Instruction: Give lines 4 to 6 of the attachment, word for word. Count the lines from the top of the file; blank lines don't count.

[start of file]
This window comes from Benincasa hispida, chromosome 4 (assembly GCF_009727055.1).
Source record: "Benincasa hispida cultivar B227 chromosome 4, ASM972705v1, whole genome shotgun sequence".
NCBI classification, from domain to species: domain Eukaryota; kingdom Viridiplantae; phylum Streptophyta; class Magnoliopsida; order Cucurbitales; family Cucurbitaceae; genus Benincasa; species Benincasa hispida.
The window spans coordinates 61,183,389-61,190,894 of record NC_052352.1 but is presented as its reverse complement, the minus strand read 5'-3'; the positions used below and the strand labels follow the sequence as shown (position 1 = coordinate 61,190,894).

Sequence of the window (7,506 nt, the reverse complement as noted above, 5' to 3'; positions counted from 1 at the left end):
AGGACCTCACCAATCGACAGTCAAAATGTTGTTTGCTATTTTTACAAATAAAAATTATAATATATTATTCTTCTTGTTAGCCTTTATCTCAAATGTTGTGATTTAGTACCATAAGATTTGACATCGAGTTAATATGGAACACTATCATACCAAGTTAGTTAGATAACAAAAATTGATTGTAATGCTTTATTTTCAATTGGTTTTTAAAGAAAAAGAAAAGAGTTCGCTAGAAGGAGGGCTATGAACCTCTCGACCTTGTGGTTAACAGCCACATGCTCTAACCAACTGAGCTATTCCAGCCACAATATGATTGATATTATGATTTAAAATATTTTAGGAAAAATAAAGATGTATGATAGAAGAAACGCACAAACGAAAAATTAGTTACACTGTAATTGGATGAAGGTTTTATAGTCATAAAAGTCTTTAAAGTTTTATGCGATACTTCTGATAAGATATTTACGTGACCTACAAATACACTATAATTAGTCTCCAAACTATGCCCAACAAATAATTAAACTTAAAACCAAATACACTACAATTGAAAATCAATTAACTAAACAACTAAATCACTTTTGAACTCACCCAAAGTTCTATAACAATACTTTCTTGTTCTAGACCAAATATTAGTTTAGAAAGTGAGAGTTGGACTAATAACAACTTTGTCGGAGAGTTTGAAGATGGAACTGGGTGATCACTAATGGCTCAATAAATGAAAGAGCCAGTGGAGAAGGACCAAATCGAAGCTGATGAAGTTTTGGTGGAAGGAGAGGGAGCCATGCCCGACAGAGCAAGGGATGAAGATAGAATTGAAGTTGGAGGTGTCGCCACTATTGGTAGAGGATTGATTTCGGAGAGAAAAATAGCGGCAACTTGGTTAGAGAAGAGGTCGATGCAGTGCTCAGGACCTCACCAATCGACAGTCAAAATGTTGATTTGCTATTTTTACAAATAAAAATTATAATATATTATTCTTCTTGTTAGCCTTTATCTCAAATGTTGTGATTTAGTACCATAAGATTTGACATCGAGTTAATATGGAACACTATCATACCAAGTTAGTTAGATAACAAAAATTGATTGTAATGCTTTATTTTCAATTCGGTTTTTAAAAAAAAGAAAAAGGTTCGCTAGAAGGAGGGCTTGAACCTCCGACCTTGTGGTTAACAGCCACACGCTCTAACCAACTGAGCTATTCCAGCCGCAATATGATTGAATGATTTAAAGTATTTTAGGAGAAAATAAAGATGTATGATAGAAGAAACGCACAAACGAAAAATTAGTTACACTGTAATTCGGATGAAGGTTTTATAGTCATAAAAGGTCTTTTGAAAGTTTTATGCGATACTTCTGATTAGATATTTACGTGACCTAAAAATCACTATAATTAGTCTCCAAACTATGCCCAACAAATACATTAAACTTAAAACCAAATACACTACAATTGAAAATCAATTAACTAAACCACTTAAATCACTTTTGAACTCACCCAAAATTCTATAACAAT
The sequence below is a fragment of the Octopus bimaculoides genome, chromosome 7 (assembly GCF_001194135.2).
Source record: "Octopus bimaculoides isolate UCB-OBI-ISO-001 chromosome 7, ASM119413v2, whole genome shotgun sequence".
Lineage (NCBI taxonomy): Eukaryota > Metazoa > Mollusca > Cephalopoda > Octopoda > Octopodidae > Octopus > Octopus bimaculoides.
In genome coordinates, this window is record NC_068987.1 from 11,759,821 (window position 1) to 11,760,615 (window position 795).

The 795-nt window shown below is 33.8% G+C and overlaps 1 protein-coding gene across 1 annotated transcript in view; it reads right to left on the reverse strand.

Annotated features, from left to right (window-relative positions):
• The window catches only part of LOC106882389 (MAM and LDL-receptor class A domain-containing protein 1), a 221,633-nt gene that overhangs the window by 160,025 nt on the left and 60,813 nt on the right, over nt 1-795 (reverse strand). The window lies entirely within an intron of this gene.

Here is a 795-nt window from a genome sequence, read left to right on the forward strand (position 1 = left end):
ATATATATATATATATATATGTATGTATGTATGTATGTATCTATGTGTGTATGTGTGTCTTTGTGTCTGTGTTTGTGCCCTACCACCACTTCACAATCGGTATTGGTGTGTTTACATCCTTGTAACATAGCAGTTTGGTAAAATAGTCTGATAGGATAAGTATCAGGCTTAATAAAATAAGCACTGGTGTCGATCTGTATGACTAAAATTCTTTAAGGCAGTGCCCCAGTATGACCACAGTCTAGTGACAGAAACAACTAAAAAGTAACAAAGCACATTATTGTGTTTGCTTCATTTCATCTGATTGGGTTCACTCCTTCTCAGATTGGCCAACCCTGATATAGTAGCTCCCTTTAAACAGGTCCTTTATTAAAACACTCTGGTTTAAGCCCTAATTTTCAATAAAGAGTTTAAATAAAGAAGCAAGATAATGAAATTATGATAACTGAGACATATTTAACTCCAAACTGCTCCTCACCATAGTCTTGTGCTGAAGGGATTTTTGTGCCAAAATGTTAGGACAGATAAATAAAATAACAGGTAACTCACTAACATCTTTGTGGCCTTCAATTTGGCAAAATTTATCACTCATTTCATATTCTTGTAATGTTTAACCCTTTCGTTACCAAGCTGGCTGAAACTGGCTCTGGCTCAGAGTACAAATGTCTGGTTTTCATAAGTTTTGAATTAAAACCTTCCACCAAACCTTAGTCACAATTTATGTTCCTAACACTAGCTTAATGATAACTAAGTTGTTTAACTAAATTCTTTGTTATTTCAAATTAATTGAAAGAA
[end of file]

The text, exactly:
The window spans coordinates 61,183,389-61,190,894 of record NC_052352.1 but is presented as its reverse complement, the minus strand read 5'-3'; the positions used below and the strand labels follow the sequence as shown (position 1 = coordinate 61,190,894).

Sequence of the window (7,506 nt, the reverse complement as noted above, 5' to 3'; positions counted from 1 at the left end):
AGGACCTCACCAATCGACAGTCAAAATGTTGTTTGCTATTTTTACAAATAAAAATTATAATATATTATTCTTCTTGTTAGCCTTTATCTCAAATGTTGTGATTTAGTACCATAAGATTTGACATCGAGTTAATATGGAACACTATCATACCAAGTTAGTTAGATAACAAAAATTGATTGTAATGCTTTATTTTCAATTGGTTTTTAAAGAAAAAGAAAAGAGTTCGCTAGAAGGAGGGCTATGAACCTCTCGACCTTGTGGTTAACAGCCACATGCTCTAACCAACTGAGCTATTCCAGCCACAATATGATTGATATTATGATTTAAAATATTTTAGGAAAAATAAAGATGTATGATAGAAGAAACGCACAAACGAAAAATTAGTTACACTGTAATTGGATGAAGGTTTTATAGTCATAAAAGTCTTTAAAGTTTTATGCGATACTTCTGATAAGATATTTACGTGACCTACAAATACACTATAATTAGTCTCCAAACTATGCCCAACAAATAATTAAACTTAAAACCAAATACACTACAATTGAAAATCAATTAACTAAACAACTAAATCACTTTTGAACTCACCCAAAGTTCTATAACAATACTTTCTTGTTCTAGACCAAATATTAGTTTAGAAAGTGAGAGTTGGACTAATAACAACTTTGTCGGAGAGTTTGAAGATGGAACTGGGTGATCACTAATGGCTCAATAAATGAAAGAGCCAGTGGAGAAGGACCAAATCGAAGCTGATGAAGTTTTGGTGGAAGGAGAGGGAGCCATGCCCGACAGAGCAAGGGATGAAGATAGAATTGAAGTTGGAGGTGTCGCCACTATTGGTAGAGGATTGATTTCGGAGAGAAAAATAGCGGCAACTTGGTTAGAGAAGAGGTCGATGCAGTGCTCAGGACCTCACCAATCGACAGTCAAAATGTTGATTTGCTATTTTTACAAATAAAAATTATAATATATTATTCTTCTTGTTAGCCTTTATCTCAAATGTTGTGATTTAGTACCATAAGATTTGACATCGAGTTAATATGGAACACTATCATACCAAGTTAGTTAGATAACAAAAATTGATTGTAATGCTTTATTTTCAATTCGGTTTTTAAAAAAAAGAAAAAGGTTCGCTAGAAGGAGGGCTTGAACCTCCGACCTTGTGGTTAACAGCCACACGCTCTAACCAACTGAGCTATTCCAGCCGCAATATGATTGAATGATTTAAAGTATTTTAGGAGAAAATAAAGATGTATGATAGAAGAAACGCACAAACGAAAAATTAGTTACACTGTAATTCGGATGAAGGTTTTATAGTCATAAAAGGTCTTTTGAAAGTTTTATGCGATACTTCTGATTAGATATTTACGTGACCTAAAAATCACTATAATTAGTCTCCAAACTATGCCCAACAAATACATTAAACTTAAAACCAAATACACTACAATTGAAAATCAATTAACTAAACCACTTAAATCACTTTTGAACTCACCCAAAATTCTATAACAAT